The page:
Its funny, the more I work on my photography, the more I find myself revisiting old long gone photographers for inspiration and direction. The old timers like George Hurrell who I've mentioned many times in my featured picture of the day ramblings, seemed to really experiment with lighting--perhaps out of a need back then just to get enough light to expose the film. But now with all the fancy strobe lighting and diffusers etc... I find the best lights are much like the continuous tungsten based lights that are similar to what was used back then. I know the same affects can be achieved by using the fancier equipment, but I find it suits me better to use the older techniques. And what's funny is they seem fresh and new--maybe its because the subjects are pierced and tattooed and wearing modern styles, but this lighting, that really is much like the old masters used, seems different and new. I will keep tweaking the lighting and trying new things, but its comforting knowing that some old standards are there for me when I need them. In any case its always fun trying to get something different and new--at least for me. SayerMotter Photograph by Richard Sayer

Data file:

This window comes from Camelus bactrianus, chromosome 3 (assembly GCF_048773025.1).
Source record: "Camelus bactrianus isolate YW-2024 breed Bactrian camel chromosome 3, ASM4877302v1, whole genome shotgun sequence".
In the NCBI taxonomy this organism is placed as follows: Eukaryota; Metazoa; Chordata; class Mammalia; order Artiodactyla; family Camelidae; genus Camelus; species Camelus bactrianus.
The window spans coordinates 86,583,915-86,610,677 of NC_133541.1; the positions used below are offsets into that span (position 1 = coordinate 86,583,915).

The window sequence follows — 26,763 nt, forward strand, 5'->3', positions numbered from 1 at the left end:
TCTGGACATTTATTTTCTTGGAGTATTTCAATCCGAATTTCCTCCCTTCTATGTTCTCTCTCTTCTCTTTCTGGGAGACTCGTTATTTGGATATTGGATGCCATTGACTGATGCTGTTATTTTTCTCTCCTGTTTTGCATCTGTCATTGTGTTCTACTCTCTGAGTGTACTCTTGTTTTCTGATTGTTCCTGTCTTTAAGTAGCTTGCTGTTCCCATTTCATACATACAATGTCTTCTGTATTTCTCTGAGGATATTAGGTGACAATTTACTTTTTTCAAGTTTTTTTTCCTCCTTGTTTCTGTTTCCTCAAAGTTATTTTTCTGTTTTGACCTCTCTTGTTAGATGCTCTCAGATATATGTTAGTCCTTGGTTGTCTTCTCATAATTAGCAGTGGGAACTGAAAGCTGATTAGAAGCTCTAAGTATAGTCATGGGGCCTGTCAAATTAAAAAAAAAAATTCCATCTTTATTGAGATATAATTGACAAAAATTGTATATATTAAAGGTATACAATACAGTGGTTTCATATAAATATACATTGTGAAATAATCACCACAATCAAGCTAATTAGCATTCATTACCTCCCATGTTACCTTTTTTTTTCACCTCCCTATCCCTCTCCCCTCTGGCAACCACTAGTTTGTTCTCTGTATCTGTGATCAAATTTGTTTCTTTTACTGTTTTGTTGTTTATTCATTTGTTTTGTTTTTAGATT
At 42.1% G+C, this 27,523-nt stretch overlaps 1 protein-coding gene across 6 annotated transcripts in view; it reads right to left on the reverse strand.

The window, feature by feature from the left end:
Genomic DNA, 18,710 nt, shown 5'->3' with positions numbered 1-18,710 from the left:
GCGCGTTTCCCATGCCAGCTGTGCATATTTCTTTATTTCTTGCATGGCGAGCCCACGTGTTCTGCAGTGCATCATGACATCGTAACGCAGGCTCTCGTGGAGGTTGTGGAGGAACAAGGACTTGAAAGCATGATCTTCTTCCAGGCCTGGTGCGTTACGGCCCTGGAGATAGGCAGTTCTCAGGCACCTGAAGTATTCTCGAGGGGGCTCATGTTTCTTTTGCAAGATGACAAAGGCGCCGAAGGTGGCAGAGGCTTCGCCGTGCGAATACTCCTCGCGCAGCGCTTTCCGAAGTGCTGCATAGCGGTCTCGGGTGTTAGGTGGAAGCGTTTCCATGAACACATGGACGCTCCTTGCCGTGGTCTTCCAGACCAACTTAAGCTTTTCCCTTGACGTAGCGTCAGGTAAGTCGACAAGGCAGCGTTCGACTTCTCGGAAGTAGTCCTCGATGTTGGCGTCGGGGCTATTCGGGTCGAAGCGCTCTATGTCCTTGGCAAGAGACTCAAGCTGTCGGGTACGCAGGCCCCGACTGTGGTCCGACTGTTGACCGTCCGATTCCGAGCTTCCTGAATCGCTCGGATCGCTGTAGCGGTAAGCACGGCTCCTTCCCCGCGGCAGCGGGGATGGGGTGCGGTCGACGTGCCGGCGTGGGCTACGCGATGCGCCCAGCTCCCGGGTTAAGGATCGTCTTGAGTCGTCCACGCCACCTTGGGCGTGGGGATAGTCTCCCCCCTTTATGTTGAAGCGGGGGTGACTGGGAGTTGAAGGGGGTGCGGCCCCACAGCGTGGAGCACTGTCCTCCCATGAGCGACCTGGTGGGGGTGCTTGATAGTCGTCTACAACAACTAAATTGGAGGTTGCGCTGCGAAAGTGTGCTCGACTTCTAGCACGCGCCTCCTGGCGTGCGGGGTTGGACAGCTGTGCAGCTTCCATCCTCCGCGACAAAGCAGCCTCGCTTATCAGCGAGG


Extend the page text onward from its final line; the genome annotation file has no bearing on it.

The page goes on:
One of the cardinal rules of visual story-telling is - avoid redundancies. Today's Tribune had two very similar photographs for the story about Saegertown Elementary School teacher Bob Gulick making good on a bet that he would shave his head if the school raised more than $20,000. The photograph above with Gulick reflected in the mirror was the best photo. I made the mistake of saving two very similar images, I liked them both for different reasons, but they each only told one part of the story. Since we were using two photographs we should've picked another image as the second picture. The picture below was another one saved and this should've been the one used. I have to remember that I have a responsibility to the readers of the paper to give them the best I can. By my not making a clear choice for the lead photograph I left the chance that we wouldn't our readers the best or represent the story in as well rounded a way as we could. I tell my students all the time that editing is one of the hardest parts of photography, we like different pictures for different reason. But that is exactly what we need to avoid, we need to take ourselves out of it and break it down to what communicates the best. Thats what our responsibility is and I need to remind myself of this as often as I can. Having a redundancy didn't ruin the story, it just didn't give the story its due justice. And having the second photo be the one below would've given more people a chance to see the fun that was had---even the Panther looks like he was enjoying himself. Mead